The School of Journalism & Mass Communications at San Jose State University sent ten media students from diverse Bay
Area community cultures on a fact-finding and reporting assignment driving through the historic landmarks of the Civil Rights
South on their way to the 2009 Inauguration of the first African-American President of the United States of America.

 

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  "EDUCATION ON WHEELS" Project, 2009              
 
 

 

Angela Hughes

Filipino & Black

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Graduation: May, 2009

 


My Civil Rights Understanding:
"The civil rights movement of the 1960s was the driving force behind
change in our country in terms of rights for African Americans, Women
and Worker's rights. Today, I don't feel that there are any civil rights issues
today. I think that the struggle lies within the mindset of many people.
The stereotypes and prejudices that many of us have, have triggered
the discrimination of not only ethnic groups but of religious groups and
people with certain lifestyles."

 

Bianca DeCastro

Multi-ethnic: Spanish/Filipino  Japanese/Hawaiian/Italian

Magazine Journalism
Graduation: May, 2009

 


My Civil Rights Understanding:
"My grandfather was a WWII veteran and he told me stories of how he saw blacks
 being treated terribly when he lived in Mississippi for training camp.  During that
time blacks were not able to vote and segregation still prevailed.
 It is my opinion the election of the first black president is a great victory for many races and cultures; however, I do believe that this is truly a victory for African Americans.  The Civil Rights Movement cultivated great leaders like Dr. King and
led to the eventual annihilation of Jim Crow laws, the passage of the
civil rights and voting acts." 
 


Carlos Moreno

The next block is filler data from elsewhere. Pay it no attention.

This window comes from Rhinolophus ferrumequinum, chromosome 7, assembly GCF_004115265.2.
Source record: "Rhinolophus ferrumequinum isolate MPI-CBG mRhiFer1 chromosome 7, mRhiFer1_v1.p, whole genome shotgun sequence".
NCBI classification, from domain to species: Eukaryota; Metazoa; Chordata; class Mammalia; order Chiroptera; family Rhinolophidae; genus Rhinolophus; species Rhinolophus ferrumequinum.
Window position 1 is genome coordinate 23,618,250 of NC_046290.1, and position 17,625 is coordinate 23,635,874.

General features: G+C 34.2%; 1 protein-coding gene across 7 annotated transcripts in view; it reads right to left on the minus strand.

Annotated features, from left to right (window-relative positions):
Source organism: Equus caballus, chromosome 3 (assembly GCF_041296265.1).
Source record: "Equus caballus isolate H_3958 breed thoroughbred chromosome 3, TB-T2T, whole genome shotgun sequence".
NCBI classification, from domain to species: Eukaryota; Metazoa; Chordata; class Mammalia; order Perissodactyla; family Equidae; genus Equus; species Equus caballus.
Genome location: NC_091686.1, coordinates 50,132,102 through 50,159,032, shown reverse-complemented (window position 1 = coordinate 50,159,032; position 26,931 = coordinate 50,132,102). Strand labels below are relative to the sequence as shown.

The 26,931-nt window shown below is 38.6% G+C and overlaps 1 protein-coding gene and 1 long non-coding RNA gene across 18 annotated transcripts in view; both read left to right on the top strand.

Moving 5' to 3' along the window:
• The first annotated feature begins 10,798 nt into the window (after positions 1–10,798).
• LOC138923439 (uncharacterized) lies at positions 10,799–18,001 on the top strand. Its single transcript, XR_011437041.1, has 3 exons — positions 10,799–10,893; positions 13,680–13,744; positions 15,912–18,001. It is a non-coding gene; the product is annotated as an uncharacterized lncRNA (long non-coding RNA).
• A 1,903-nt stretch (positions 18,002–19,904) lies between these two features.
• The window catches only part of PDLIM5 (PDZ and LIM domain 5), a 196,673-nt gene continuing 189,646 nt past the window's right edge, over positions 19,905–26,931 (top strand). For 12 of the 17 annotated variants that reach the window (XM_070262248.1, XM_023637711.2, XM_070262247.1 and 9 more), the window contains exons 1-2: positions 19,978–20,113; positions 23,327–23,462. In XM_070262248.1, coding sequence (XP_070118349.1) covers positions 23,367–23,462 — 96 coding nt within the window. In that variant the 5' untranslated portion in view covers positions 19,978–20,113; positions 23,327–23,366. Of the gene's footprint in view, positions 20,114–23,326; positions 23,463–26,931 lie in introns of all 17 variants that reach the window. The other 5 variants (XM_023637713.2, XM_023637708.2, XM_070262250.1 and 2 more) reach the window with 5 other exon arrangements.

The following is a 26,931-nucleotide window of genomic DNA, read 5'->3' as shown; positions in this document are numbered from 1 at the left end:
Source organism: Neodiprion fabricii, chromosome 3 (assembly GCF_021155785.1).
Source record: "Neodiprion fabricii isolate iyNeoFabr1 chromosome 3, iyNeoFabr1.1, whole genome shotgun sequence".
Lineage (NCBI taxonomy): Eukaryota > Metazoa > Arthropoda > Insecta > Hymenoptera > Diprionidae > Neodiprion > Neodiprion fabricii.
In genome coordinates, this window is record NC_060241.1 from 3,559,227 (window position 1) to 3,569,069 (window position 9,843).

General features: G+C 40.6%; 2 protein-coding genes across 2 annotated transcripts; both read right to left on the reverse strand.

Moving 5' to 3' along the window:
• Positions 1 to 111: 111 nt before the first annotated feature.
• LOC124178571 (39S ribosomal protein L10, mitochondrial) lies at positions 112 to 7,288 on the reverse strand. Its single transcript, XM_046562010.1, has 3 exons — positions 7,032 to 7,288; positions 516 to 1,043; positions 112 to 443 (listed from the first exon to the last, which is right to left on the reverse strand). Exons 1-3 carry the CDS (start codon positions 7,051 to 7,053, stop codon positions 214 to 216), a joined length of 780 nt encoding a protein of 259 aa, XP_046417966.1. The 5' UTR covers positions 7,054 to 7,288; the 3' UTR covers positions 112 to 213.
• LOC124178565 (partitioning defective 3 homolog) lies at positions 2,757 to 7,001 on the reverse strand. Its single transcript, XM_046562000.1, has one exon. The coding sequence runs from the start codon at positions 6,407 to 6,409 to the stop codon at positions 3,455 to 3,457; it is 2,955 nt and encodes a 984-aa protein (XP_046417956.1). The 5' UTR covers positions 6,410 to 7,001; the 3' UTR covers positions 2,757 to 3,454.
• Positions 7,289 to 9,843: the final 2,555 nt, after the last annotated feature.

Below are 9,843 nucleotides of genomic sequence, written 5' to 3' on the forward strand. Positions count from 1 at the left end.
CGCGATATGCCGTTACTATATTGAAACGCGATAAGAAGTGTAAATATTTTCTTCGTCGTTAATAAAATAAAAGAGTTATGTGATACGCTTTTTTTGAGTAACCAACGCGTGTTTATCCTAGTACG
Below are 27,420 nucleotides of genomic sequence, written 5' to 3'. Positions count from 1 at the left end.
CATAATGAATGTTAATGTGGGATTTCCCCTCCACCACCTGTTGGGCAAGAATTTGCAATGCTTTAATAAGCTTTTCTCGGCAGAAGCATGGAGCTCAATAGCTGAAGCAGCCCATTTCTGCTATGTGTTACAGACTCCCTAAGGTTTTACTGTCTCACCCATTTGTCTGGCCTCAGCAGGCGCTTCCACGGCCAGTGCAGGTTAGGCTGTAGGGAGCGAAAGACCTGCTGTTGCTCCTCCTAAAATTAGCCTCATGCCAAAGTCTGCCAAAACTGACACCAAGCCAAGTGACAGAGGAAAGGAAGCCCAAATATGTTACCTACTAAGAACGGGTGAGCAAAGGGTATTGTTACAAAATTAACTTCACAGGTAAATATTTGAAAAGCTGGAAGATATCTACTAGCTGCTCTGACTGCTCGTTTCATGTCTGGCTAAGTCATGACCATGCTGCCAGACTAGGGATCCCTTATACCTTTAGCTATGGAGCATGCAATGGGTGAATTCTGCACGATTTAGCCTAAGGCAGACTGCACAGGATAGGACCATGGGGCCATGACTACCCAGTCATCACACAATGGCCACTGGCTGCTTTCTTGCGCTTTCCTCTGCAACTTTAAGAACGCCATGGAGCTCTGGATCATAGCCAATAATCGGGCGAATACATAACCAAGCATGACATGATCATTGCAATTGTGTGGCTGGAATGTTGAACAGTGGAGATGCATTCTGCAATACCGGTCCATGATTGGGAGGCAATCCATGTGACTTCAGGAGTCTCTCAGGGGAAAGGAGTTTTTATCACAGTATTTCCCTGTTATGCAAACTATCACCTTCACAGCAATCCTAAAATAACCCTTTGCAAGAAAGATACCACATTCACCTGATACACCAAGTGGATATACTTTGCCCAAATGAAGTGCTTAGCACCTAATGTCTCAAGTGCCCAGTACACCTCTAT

Mexican-American and
mixed Spanish Heritage

English & Spanish fluent

Photojournalism
Graduation: December, 2009


My Civil Rights Understanding:
"The Civil Rights movement was a turbulent time for all races,
especially African-Americans in the South. The movement was brought center
stage when men like Malcolm X and Martin Luther King Jr. lead the way in
defining race relations and equality for the black man.
Cesar Chavez was also another activist who sought respect and equality for
hired hands in the fields. What does all this have to do with the
Inauguration?  EVERYTHING.
These men are stepping stones of why people like me were able to vote
for president that reflects the true America of today."


Jade
Atkins-Nikolaou

Black, Creole and Greek

Radio/TV Journalism
Graduation: December, 2009

Biography


My Civil Rights Understanding:
"My knowledge of the horrors that happened in the south is not limited and my
feelings towards them are hostile and angry ones.  In my family, as children we
are often told of the many people who sacrificed in our family generations
before us.  We are often told of the horrors of the south, and how while they might seem tame, they are far from dead and gone.  Stories of Emmit Till and Medger
Evers, are often stories that come to mind when I think of civil rights. I even think
of Ernie Davis, who won the Heisman Trophy and was the first
African American
to do so during the time of all the civil rights  movement."

 

Justin Allegri

Italian

Spanish & Sign Language
Conversant

Radio/TV Journalism
Graduation: May, 2010

Biography


My Civil Rights Understanding:
"There was a race of people who for hundreds of years took beatings and were given orders and then finally they said that is enough. No moment in history can compare to that. As for the historic dates, the Supreme Court ruling that segregation in public schools is unconstitutional, that was Brown vs. The Board of Education in Kansas. Rosa Parks made her stand on the bus in Alabama. She was told to move to the back of the bus with the other African Americans but she refused. There was the murder
of a young African boy for commenting on the way a white woman looked. Police
use fire hoses and police dogs to attack  demonstrators in Alabama."

 


Kachet
Jackson-Henderson

Black


Public Relations
Graduation: May, 2010


My Civil Rights Understanding:
" I think I was about four years old when my mother gave me little bits of the
history of 'our people.' In high school, I wrote an article for the school newspaper